Katie Schmid, Argentina & Chile, Human Rights & Cultural Memory, Buenos Aires & Santiago (Sociology)

  1. What was your biggest fear about studying abroad that turned out to be no big deal?

I was definitely worried about the language barrier before going abroad. I had only gotten up to Spanish 3 by the time of my departure, so I was nowhere near fluent. Once I got to South America, however, I realized all that mattered was a basic understanding and a willingness to try. My host family in Argentina was so patient with me. They helped me learn new words and always engaged in conversation with me, even when I was nervous! By the end of my stay with them, they were encouraging me and telling me how much I’d improved! Practicing my Spanish turned out to be one of my favorite parts of being abroad.

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2. What do you wish you had done to better prepare before going abroad?

I wish I had researched more about the culture and demographics in Argentina and Chile. Argentina especially turned out to be much different than I was expecting. I had a lot of preconceived (and pretty ignorant) ideas about what I imagined a South American city to look like. When I got to Buenos Aires, I had no idea how European-influenced the city would be, and how many people there were of European decent. I wish I would have done my research to prepare a little bit more for this kind of Western setting, rather than making assumptions that weren’t based in fact.

3. What were your favorite classes abroad? How did they compare to UCSB?

The classes in both Argentina and Chile were extremely interesting. Since our program was human rights based, our classes focused on the political histories of the countries, issues of poverty, spaces of memory, and more rights-based material. It was fascinating to learn so much about the political and cultural histories in both countries, especially from the perspective of professors who had lived through events such as dictatorships in both places. My favorite class was the Poverty & Development class in Chile, because it was taught by a professor who worked to protect human rights during the dictatorship in Chile.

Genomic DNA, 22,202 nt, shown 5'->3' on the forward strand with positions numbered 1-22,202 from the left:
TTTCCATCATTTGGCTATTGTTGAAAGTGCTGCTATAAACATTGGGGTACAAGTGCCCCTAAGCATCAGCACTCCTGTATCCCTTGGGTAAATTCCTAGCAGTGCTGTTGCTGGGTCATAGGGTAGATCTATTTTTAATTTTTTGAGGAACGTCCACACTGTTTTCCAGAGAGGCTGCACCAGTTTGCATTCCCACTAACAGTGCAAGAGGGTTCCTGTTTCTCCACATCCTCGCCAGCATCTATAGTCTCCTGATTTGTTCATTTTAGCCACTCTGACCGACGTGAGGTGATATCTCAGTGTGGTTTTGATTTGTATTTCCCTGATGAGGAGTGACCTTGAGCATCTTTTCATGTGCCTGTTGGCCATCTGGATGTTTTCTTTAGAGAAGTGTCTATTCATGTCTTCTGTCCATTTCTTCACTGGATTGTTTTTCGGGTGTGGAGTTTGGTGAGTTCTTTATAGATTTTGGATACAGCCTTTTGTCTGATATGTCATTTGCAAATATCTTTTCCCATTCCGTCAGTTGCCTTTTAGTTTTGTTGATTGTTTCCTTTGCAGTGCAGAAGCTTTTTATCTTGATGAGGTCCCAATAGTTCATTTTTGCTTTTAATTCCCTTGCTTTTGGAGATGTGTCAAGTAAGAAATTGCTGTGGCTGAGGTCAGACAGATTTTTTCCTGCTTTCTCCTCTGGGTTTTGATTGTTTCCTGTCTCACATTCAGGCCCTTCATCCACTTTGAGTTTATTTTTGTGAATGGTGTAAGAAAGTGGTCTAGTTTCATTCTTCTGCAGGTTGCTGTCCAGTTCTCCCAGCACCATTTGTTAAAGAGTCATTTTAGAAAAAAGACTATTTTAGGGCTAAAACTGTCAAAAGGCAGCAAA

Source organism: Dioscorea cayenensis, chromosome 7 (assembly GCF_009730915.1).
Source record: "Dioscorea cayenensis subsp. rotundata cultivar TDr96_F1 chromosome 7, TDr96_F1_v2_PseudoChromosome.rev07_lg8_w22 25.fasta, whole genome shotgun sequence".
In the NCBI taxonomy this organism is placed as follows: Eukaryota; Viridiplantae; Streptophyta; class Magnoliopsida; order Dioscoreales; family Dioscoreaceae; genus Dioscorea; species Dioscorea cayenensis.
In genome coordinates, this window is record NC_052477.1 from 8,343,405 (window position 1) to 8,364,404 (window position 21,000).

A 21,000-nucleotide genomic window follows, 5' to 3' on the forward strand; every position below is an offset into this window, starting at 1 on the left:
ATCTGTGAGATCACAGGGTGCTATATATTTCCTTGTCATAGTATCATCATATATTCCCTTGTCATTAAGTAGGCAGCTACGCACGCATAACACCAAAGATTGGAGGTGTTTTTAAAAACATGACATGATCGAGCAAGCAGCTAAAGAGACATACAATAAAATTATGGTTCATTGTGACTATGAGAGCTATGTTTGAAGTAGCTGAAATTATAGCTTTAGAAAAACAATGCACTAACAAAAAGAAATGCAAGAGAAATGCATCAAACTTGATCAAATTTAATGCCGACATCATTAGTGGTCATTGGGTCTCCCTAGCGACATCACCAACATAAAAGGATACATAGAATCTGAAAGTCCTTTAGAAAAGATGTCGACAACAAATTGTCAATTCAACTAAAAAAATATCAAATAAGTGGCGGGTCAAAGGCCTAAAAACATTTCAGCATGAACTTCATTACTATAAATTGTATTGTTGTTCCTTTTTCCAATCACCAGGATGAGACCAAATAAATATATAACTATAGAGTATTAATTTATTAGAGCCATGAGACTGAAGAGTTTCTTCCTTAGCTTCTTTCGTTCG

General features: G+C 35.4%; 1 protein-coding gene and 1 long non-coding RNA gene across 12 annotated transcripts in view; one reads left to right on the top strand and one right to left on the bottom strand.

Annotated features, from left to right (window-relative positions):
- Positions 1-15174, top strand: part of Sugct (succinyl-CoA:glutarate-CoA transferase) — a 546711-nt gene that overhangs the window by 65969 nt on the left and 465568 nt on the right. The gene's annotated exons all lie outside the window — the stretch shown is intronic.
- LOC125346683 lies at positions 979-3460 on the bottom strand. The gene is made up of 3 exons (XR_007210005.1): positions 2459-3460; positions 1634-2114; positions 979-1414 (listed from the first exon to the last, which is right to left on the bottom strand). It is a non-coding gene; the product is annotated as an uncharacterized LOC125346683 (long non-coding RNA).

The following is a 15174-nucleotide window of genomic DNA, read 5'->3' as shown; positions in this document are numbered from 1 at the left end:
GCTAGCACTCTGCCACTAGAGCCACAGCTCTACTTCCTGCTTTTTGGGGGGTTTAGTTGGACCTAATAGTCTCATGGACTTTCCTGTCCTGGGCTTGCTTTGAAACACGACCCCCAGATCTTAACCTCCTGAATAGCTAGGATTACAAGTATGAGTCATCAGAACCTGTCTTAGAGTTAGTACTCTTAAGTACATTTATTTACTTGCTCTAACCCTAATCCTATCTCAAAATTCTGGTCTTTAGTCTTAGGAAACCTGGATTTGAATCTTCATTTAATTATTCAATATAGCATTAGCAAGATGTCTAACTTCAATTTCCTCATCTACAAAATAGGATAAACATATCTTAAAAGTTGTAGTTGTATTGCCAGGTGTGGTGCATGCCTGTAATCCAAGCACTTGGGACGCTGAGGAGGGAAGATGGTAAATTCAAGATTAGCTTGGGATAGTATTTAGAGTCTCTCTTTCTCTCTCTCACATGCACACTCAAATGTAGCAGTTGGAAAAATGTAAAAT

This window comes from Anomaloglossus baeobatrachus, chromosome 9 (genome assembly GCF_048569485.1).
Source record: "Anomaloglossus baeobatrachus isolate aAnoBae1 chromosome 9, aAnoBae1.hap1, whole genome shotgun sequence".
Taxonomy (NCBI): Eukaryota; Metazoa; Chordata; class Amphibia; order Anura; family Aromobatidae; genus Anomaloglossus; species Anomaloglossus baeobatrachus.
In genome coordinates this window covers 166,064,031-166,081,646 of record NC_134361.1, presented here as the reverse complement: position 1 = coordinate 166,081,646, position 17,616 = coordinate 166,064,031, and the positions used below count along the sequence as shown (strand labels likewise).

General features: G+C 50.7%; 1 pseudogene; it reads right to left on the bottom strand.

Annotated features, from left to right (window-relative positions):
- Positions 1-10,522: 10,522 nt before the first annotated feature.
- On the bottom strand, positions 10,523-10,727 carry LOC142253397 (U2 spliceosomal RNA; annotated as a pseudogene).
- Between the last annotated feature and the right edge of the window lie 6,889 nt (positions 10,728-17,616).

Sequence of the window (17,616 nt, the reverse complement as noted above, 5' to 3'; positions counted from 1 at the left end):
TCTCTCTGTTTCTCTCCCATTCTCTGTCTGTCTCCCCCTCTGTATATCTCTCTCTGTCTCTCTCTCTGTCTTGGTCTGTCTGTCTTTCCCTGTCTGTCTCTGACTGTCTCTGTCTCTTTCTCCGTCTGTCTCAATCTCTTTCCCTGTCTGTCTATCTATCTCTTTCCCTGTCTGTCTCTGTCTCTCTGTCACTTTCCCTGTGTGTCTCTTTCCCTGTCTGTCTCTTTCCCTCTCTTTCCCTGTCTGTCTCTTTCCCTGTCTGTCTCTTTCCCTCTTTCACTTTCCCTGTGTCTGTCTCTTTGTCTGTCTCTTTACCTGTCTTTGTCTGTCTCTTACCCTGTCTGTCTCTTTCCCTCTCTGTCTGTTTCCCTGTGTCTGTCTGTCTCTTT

4. What is one of your best memories from abroad?

Definitely my trip to Patagonia at the end of the program. I was able to travel down to Torres del Paine, Patagonia with four friends from my program to backpack the W trail for five days (my first ever backpacking trip)!! It was the most beautiful, rewarding, and amazing experience. Not to mention, an awesome bonding experience with four new friends from my program. I would highly recommend anyone studying in South America to make a Patagonia trip your #1 priority!

5. What was your biggest challenge abroad?

My biggest challenge abroad was finding a healthy balance between social life, academic life, keeping in touch with family back home, and my own mental health. It can be really overwhelming at times being abroad, because you feel intense pressure to participate in absolutely everything you can. While it’s really important to adventure and seize the day, it’s also totally fine to just go home and take a nap some days. Even when you’re abroad, lazy days are necessary.Argenina_Katie Schmid2.jpg

6. What is your favorite aspect of your host culture?